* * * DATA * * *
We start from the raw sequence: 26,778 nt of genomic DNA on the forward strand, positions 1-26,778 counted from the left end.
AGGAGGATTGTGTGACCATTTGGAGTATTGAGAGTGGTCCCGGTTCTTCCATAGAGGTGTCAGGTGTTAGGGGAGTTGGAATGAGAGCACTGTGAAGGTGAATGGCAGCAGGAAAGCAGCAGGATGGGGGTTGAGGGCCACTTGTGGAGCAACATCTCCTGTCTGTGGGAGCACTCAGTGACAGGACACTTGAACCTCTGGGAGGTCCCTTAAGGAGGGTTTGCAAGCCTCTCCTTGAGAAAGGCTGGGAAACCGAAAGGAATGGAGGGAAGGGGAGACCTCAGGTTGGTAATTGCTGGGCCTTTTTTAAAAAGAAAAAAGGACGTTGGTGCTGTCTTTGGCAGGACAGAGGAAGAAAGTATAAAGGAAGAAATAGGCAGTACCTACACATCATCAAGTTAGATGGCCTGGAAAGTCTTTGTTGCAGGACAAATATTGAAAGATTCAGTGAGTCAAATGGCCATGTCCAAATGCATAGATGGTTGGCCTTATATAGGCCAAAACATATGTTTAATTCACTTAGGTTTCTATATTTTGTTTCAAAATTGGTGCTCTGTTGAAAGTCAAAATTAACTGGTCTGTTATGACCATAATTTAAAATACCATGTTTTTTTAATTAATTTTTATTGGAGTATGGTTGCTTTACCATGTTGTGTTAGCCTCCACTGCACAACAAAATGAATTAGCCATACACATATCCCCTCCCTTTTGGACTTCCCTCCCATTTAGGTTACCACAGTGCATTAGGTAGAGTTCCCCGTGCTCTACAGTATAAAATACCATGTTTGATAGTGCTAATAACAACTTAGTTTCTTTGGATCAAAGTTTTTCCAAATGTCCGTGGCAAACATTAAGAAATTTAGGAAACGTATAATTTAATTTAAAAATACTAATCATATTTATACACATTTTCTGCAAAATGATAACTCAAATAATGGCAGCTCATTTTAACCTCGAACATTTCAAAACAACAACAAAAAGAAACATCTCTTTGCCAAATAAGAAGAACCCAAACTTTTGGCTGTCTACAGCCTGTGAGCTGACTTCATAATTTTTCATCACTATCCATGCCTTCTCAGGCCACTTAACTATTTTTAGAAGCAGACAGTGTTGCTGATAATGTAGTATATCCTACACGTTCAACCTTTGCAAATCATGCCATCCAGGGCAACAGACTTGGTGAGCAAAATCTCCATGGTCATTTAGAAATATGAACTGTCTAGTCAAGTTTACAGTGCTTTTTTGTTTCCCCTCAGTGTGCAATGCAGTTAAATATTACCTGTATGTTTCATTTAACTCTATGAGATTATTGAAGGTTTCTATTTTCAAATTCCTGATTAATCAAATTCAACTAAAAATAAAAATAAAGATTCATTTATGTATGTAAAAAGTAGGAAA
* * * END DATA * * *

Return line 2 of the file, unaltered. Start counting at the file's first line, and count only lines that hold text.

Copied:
AGGAGGATTGTGTGACCATTTGGAGTATTGAGAGTGGTCCCGGTTCTTCCATAGAGGTGTCAGGTGTTAGGGGAGTTGGAATGAGAGCACTGTGAAGGTGAATGGCAGCAGGAAAGCAGCAGGATGGGGGTTGAGGGCCACTTGTGGAGCAACATCTCCTGTCTGTGGGAGCACTCAGTGACAGGACACTTGAACCTCTGGGAGGTCCCTTAAGGAGGGTTTGCAAGCCTCTCCTTGAGAAAGGCTGGGAAACCGAAAGGAATGGAGGGAAGGGGAGACCTCAGGTTGGTAATTGCTGGGCCTTTTTTAAAAAGAAAAAAGGACGTTGGTGCTGTCTTTGGCAGGACAGAGGAAGAAAGTATAAAGGAAGAAATAGGCAGTACCTACACATCATCAAGTTAGATGGCCTGGAAAGTCTTTGTTGCAGGACAAATATTGAAAGATTCAGTGAGTCAAATGGCCATGTCCAAATGCATAGATGGTTGGCCTTATATAGGCCAAAACATATGTTTAATTCACTTAGGTTTCTATATTTTGTTTCAAAATTGGTGCTCTGTTGAAAGTCAAAATTAACTGGTCTGTTATGACCATAATTTAAAATACCATGTTTTTTTAATTAATTTTTATTGGAGTATGGTTGCTTTACCATGTTGTGTTAGCCTCCACTGCACAACAAAATGAATTAGCCATACACATATCCCCTCCCTTTTGGACTTCCCTCCCATTTAGGTTACCACAGTGCATTAGGTAGAGTTCCCCGTGCTCTACAGTATAAAATACCATGTTTGATAGTGCTAATAACAACTTAGTTTCTTTGGATCAAAGTTTTTCCAAATGTCCGTGGCAAACATTAAGAAATTTAGGAAACGTATAATTTAATTTAAAAATACTAATCATATTTATACACATTTTCTGCAAAATGATAACTCAAATAATGGCAGCTCATTTTAACCTCGAACATTTCAAAACAACAACAAAAAGAAACATCTCTTTGCCAAATAAGAAGAACCCAAACTTTTGGCTGTCTACAGCCTGTGAGCTGACTTCATAATTTTTCATCACTATCCATGCCTTCTCAGGCCACTTAACTATTTTTAGAAGCAGACAGTGTTGCTGATAATGTAGTATATCCTACACGTTCAACCTTTGCAAATCATGCCATCCAGGGCAACAGACTTGGTGAGCAAAATCTCCATGGTCATTTAGAAATATGAACTGTCTAGTCAAGTTTACAGTGCTTTTTTGTTTCCCCTCAGTGTGCAATGCAGTTAAATATTACCTGTATGTTTCATTTAACTCTATGAGATTATTGAAGGTTTCTATTTTCAAATTCCTGATTAATCAAATTCAACTAAAAATAAAAATAAAGATTCATTTATGTATGTAAAAAGTAGGAAA